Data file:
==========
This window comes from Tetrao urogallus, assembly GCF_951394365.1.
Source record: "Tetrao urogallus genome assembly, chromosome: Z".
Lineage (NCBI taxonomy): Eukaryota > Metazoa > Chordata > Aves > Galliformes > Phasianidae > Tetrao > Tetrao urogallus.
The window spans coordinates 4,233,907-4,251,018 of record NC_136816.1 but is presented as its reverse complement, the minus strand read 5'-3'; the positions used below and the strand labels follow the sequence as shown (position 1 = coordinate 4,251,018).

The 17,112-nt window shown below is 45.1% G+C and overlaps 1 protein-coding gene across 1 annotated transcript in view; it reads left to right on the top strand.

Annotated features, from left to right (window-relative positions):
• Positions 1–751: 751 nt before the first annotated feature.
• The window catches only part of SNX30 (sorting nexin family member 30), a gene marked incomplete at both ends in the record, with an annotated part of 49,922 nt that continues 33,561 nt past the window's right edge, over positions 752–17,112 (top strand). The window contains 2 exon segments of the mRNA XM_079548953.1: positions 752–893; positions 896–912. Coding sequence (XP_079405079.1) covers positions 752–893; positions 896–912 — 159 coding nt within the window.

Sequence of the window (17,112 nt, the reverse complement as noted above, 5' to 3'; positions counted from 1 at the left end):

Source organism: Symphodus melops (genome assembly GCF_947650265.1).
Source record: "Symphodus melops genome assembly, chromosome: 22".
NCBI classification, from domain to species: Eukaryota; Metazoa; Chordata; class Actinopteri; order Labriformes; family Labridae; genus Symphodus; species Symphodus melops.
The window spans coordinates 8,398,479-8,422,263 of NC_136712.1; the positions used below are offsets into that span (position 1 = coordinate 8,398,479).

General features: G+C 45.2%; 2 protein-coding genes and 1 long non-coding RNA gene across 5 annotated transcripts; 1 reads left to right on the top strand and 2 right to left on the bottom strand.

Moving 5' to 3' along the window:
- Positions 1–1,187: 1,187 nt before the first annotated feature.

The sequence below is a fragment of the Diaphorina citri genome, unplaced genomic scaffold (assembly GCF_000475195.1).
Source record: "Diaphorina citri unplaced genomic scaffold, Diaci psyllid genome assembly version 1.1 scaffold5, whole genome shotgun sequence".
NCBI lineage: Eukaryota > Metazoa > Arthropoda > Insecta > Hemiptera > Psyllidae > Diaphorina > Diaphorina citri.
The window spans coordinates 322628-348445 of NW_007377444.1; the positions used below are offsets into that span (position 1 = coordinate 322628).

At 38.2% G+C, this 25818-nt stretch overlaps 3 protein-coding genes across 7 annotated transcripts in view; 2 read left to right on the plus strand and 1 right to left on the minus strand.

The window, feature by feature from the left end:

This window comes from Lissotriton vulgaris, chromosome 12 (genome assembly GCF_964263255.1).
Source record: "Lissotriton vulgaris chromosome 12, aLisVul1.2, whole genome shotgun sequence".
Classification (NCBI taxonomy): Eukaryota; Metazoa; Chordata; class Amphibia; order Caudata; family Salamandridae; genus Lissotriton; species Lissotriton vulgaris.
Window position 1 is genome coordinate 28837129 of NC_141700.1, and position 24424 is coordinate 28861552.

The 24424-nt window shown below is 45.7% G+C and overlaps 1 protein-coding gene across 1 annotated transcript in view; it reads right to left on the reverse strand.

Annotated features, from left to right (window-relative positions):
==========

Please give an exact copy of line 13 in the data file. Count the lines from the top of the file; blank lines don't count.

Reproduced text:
The window spans coordinates 8,398,479-8,422,263 of NC_136712.1; the positions used below are offsets into that span (position 1 = coordinate 8,398,479).